So much has already been said about Antonioni’s groundbreaking anti-epic, L’avventura, and I don’t want to be the guy who keeps making the same points that everybody else has made a thousand times already about a movie that has been analyzed like a rare fungus, so I’ll just wander through one of the points that mean a lot to me, and perhaps they will shed some light on why this remains one of the most contended classics in cinematic history.
There are two schools of thought on L’avventura; one professes that it is a pretentious pile of shit that, like a möbius strip, begins nowhere and ends nowhere, and features characters of ill merit and minute artistic value. This school of thought emphasizes that the main plot of the film, essentially the disappearance of a friend during a holiday, is left behind about halfway through the movie and is never to find resolution. The other school of thought on this film is that it is a modern masterpiece of pacing, existentialist philosophizing, and story structure. This school of thought emphasizes that the main plot of the film, essentially the disappearance of a friend during a holiday, is left behind about halfway through the movie and is never to find resolution. Now, we can- HUH!?! Wait, what?
That’s right, both camps agree that the abandonment of the ever-so important plot thread is integral to the understanding of the movie. Where they differ is the meaning. Most people I have come across find the lack of resolution lazy, as if Antonioni could not be bothered to explain the disappearance of the friend, Anna, or it just didn’t matter enough to the film to see her returned alive or dead to the arms of her family and friends. It seems plausible, but let’s think about this for a minute.
How many movies do you know that resolve all the questions at the end of them? About 99% of them, if you stick to the standard Hollywood fare. Even bad movies can answer all the questions they pose for themselves (look at Mr. Accident). Creating opposition for protagonists and then having them deal with said opposition is so simple that even Michael Bay can do it, and if his lazy scripts can make it from A to B, then perhaps sloth isn’t the issue here. It could be said that not resolving plot lines can be more difficult, especially when so much emphasis is placed upon that plot line in the beginning (Let’s not delve too much into minor plot threads left unresolved, as sometimes that CAN be a lack of attentiveness, or downright laziness). So perhaps the lack of resolution on such an important issue can be seen as a message to the audience, a wordless central theme that is not spoken about, but is certainly present all the way throughout the film.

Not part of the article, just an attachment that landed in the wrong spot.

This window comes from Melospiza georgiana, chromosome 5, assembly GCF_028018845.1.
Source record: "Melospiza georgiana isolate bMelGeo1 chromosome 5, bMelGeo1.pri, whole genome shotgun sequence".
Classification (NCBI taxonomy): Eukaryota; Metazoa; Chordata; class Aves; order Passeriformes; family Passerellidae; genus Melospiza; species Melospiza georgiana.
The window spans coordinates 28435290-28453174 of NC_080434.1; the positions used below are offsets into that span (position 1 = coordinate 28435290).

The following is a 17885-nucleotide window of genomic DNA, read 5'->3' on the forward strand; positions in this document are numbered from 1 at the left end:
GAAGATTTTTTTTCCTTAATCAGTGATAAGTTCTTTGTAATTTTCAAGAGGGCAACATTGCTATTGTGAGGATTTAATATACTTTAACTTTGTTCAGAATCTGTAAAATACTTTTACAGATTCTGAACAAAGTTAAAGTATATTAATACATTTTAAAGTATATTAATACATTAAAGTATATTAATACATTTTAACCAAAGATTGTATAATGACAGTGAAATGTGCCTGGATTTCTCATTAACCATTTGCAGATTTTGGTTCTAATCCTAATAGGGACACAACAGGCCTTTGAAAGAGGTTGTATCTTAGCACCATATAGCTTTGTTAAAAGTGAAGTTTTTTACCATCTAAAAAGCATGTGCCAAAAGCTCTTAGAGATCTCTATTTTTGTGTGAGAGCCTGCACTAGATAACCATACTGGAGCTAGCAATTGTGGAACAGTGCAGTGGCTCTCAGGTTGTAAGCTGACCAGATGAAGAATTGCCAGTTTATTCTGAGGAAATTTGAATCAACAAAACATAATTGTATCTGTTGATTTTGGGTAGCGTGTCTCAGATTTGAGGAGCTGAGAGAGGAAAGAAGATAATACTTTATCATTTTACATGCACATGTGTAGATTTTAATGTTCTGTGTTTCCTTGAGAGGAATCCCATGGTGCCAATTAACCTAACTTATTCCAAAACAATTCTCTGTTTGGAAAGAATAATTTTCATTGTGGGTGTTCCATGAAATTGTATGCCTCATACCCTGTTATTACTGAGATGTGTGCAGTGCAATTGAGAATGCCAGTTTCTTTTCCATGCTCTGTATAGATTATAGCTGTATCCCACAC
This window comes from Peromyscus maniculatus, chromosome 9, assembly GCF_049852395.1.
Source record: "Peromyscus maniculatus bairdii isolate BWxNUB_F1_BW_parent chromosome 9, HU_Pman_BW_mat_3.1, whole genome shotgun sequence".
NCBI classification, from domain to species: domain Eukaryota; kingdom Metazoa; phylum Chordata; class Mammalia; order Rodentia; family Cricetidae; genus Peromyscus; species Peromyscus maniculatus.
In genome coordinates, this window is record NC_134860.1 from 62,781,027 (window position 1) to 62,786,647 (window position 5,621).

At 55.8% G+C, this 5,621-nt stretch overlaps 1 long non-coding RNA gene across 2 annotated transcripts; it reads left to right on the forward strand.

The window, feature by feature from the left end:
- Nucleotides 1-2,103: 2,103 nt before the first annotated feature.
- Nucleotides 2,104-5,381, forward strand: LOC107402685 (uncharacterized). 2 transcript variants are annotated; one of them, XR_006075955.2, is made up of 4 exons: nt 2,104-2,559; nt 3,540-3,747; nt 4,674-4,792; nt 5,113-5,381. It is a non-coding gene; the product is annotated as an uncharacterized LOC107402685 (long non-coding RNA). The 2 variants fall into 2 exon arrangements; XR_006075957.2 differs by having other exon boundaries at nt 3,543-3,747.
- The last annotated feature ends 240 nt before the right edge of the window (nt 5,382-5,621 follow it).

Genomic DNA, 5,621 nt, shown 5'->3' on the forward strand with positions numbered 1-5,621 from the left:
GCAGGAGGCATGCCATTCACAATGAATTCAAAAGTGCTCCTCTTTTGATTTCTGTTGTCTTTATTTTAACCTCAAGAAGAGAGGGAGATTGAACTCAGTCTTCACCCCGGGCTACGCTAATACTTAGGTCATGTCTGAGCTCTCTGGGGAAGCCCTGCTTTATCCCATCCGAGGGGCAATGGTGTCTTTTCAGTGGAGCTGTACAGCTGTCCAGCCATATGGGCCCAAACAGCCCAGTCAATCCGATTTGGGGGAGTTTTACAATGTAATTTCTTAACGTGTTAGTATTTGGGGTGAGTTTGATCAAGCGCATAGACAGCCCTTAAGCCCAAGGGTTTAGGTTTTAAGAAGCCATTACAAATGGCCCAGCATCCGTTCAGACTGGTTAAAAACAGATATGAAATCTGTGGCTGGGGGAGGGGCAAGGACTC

Now, what is it that happens to Anna? She disappears. We never hear from her again. The rest of the film follows her friends, Claudia and Sandro, drifting in and out of their lives, trying to exist in the world with everyone else but ultimately being too scarred and dissatisfied with themselves to cope with everyday life. They are wracked with guilt over their missing friend at first (Sandro was Anna’s lover, and once she disappeared he and Claudia began seeing each other), but what it really boils down to is their unhappiness with themselves, the disappearance of their friend set as a backdrop to their own self-disgust. Anna’s real purpose in the plot was to open up the raw emotions of the characters of Claudia and Sandro, clawing through their phony happiness and into their real selves, which are on the verge of evanescing into the ether along with their friend. L’avventura is an existential movie about disappearance, both real and metaphorical; the failing of all emotions, including love and hate, in the wake of the empty and indifferent stare of eventual invisibility.
Or something like that. Anyway, I think it is a wonderful movie that needs to be remembered in the highest echelons of filmdom, never to vanish with its main characters. To me, it is a companion piece to Antoioni’s other amazing film, Blow-Up. Watch them together, and you might just learn a little something about yourself in the process. I give it 10 Mr. Accidents out of 10. I loved it!!!!
Keep an eye out later today for my review of Angels and Demons!